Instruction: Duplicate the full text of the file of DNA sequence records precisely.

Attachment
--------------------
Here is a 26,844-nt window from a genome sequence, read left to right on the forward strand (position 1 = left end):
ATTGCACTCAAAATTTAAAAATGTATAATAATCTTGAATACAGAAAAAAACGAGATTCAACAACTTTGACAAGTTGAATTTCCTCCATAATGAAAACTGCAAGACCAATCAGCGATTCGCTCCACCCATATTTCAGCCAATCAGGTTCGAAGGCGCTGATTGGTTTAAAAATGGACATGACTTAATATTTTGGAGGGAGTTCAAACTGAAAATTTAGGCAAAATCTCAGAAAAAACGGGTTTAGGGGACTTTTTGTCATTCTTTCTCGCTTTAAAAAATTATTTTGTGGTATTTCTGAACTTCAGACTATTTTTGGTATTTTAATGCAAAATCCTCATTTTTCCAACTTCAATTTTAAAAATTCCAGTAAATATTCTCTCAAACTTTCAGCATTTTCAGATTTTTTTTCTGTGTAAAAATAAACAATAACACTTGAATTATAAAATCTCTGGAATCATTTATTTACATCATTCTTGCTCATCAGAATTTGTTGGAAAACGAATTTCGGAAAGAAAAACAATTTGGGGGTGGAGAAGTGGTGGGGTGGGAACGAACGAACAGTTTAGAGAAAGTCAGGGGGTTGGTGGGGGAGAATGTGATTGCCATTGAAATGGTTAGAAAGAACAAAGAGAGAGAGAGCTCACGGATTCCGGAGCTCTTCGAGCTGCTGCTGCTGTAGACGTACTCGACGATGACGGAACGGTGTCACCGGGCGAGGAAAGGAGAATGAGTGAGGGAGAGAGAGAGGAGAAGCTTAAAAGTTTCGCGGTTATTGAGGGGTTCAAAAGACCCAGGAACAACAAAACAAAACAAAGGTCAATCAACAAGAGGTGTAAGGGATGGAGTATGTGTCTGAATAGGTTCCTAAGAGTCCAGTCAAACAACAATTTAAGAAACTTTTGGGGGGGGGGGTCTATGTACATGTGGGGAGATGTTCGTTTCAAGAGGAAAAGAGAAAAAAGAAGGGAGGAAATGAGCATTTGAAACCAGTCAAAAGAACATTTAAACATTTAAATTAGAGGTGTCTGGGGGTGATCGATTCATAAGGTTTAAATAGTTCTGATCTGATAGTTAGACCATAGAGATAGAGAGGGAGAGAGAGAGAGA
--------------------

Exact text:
Here is a 26,844-nt window from a genome sequence, read left to right on the forward strand (position 1 = left end):
ATTGCACTCAAAATTTAAAAATGTATAATAATCTTGAATACAGAAAAAAACGAGATTCAACAACTTTGACAAGTTGAATTTCCTCCATAATGAAAACTGCAAGACCAATCAGCGATTCGCTCCACCCATATTTCAGCCAATCAGGTTCGAAGGCGCTGATTGGTTTAAAAATGGACATGACTTAATATTTTGGAGGGAGTTCAAACTGAAAATTTAGGCAAAATCTCAGAAAAAACGGGTTTAGGGGACTTTTTGTCATTCTTTCTCGCTTTAAAAAATTATTTTGTGGTATTTCTGAACTTCAGACTATTTTTGGTATTTTAATGCAAAATCCTCATTTTTCCAACTTCAATTTTAAAAATTCCAGTAAATATTCTCTCAAACTTTCAGCATTTTCAGATTTTTTTTCTGTGTAAAAATAAACAATAACACTTGAATTATAAAATCTCTGGAATCATTTATTTACATCATTCTTGCTCATCAGAATTTGTTGGAAAACGAATTTCGGAAAGAAAAACAATTTGGGGGTGGAGAAGTGGTGGGGTGGGAACGAACGAACAGTTTAGAGAAAGTCAGGGGGTTGGTGGGGGAGAATGTGATTGCCATTGAAATGGTTAGAAAGAACAAAGAGAGAGAGAGCTCACGGATTCCGGAGCTCTTCGAGCTGCTGCTGCTGTAGACGTACTCGACGATGACGGAACGGTGTCACCGGGCGAGGAAAGGAGAATGAGTGAGGGAGAGAGAGAGGAGAAGCTTAAAAGTTTCGCGGTTATTGAGGGGTTCAAAAGACCCAGGAACAACAAAACAAAACAAAGGTCAATCAACAAGAGGTGTAAGGGATGGAGTATGTGTCTGAATAGGTTCCTAAGAGTCCAGTCAAACAACAATTTAAGAAACTTTTGGGGGGGGGGGTCTATGTACATGTGGGGAGATGTTCGTTTCAAGAGGAAAAGAGAAAAAAGAAGGGAGGAAATGAGCATTTGAAACCAGTCAAAAGAACATTTAAACATTTAAATTAGAGGTGTCTGGGGGTGATCGATTCATAAGGTTTAAATAGTTCTGATCTGATAGTTAGACCATAGAGATAGAGAGGGAGAGAGAGAGAGA